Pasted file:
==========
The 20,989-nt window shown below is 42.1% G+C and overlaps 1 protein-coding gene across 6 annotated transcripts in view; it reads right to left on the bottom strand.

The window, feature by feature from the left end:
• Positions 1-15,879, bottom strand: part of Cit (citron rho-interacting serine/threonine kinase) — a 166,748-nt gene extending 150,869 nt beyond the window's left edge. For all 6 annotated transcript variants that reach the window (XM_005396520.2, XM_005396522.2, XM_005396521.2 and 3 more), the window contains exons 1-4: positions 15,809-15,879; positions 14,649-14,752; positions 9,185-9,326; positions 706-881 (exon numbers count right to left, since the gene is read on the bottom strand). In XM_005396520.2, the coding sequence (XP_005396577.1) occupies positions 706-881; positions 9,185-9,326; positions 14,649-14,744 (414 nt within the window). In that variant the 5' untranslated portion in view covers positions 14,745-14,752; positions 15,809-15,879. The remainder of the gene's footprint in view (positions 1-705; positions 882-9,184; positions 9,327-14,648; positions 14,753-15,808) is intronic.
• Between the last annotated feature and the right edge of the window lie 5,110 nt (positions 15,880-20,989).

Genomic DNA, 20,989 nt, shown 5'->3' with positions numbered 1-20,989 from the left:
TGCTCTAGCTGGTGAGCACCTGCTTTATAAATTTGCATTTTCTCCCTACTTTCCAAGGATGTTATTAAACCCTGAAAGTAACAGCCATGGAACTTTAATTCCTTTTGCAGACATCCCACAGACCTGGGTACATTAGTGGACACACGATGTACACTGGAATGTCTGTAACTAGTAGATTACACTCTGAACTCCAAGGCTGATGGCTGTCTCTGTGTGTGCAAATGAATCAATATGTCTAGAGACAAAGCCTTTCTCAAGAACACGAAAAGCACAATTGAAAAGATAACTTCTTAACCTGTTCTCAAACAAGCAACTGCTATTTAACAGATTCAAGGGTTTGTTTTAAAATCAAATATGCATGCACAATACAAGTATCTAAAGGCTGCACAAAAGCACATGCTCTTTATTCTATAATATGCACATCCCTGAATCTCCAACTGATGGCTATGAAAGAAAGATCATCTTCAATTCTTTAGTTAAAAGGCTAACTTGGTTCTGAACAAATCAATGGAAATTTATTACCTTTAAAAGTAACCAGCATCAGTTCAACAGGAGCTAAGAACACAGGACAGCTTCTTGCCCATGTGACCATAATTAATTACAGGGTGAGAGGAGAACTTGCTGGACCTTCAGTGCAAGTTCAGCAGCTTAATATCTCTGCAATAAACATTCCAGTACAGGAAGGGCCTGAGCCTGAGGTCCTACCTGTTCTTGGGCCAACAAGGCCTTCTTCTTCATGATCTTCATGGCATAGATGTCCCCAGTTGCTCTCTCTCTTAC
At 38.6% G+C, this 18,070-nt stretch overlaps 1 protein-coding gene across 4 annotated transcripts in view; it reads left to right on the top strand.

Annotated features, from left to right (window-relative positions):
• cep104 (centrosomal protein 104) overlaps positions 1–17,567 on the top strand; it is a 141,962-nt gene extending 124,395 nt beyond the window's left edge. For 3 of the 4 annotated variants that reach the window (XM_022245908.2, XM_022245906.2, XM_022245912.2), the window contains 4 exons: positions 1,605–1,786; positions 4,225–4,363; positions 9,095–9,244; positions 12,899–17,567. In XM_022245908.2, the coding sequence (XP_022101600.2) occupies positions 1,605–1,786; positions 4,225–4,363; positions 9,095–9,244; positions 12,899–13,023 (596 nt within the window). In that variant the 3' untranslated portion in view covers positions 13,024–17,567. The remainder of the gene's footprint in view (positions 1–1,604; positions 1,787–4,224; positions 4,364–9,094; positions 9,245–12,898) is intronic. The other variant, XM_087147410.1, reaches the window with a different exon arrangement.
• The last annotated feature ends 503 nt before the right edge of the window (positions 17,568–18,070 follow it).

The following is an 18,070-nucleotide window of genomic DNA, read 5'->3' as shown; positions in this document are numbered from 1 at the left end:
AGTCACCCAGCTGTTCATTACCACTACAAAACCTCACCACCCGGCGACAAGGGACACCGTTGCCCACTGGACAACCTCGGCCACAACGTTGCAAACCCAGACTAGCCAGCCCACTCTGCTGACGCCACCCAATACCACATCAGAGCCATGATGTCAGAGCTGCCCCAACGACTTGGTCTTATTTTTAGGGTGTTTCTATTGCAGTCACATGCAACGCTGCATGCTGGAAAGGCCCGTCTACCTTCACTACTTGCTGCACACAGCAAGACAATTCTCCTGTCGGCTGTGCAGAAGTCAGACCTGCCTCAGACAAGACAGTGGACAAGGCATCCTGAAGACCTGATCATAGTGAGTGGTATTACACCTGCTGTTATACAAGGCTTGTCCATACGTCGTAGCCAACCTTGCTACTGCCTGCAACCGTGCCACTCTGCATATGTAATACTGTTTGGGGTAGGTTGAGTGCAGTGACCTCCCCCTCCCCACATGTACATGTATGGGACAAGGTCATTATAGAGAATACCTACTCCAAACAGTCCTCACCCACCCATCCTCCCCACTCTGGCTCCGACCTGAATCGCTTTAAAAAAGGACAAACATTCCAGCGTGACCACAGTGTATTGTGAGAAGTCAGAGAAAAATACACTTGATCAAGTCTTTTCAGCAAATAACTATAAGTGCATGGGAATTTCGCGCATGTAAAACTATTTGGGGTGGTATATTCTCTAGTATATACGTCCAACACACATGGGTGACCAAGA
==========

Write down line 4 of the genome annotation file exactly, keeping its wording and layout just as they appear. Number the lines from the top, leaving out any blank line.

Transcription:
• Between the last annotated feature and the right edge of the window lie 5,110 nt (positions 15,880-20,989).